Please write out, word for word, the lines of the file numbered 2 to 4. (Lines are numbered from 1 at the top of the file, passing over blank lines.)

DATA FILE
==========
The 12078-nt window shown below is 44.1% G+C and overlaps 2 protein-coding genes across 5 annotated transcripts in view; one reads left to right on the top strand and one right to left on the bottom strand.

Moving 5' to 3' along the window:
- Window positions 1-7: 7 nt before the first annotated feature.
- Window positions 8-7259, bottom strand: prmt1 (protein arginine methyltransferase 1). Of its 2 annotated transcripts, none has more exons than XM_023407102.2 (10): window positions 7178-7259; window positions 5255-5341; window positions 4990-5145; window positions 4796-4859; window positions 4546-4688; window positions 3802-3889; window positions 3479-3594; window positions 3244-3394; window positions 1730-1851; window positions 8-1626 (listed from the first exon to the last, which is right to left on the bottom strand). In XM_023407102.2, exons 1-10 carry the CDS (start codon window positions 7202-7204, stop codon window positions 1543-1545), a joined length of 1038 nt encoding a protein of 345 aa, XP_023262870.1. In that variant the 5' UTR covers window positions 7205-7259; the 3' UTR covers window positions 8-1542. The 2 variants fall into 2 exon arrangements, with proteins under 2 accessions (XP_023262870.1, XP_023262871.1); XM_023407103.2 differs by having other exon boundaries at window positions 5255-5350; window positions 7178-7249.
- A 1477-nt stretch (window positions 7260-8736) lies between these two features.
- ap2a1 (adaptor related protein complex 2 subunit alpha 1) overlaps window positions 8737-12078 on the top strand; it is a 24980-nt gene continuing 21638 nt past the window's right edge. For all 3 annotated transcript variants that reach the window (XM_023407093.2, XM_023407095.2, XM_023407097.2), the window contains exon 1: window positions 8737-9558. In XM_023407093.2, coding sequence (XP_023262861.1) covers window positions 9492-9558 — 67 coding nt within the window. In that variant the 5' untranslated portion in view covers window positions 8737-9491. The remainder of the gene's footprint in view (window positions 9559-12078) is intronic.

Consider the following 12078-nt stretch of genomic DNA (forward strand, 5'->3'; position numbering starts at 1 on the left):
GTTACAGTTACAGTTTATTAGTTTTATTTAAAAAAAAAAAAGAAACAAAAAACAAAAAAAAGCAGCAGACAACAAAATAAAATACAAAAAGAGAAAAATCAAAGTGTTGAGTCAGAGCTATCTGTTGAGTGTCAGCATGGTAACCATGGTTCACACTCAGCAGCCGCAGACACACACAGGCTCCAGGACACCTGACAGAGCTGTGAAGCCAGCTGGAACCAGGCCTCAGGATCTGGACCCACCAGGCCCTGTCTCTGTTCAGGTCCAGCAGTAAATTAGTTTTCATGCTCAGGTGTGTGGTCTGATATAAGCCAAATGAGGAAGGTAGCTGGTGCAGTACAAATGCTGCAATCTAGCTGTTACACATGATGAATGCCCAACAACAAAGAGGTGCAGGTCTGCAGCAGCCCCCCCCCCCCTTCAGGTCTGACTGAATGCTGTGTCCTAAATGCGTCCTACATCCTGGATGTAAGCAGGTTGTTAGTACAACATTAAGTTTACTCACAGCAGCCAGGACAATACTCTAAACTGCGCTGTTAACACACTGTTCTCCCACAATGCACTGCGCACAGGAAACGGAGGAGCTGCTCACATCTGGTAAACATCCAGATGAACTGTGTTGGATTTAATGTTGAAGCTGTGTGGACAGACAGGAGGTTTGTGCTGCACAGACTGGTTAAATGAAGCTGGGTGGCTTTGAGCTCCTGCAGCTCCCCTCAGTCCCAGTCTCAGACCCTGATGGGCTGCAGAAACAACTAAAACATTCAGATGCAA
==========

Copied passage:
Moving 5' to 3' along the window:
- Window positions 1-7: 7 nt before the first annotated feature.
- Window positions 8-7259, bottom strand: prmt1 (protein arginine methyltransferase 1). Of its 2 annotated transcripts, none has more exons than XM_023407102.2 (10): window positions 7178-7259; window positions 5255-5341; window positions 4990-5145; window positions 4796-4859; window positions 4546-4688; window positions 3802-3889; window positions 3479-3594; window positions 3244-3394; window positions 1730-1851; window positions 8-1626 (listed from the first exon to the last, which is right to left on the bottom strand). In XM_023407102.2, exons 1-10 carry the CDS (start codon window positions 7202-7204, stop codon window positions 1543-1545), a joined length of 1038 nt encoding a protein of 345 aa, XP_023262870.1. In that variant the 5' UTR covers window positions 7205-7259; the 3' UTR covers window positions 8-1542. The 2 variants fall into 2 exon arrangements, with proteins under 2 accessions (XP_023262870.1, XP_023262871.1); XM_023407103.2 differs by having other exon boundaries at window positions 5255-5350; window positions 7178-7249.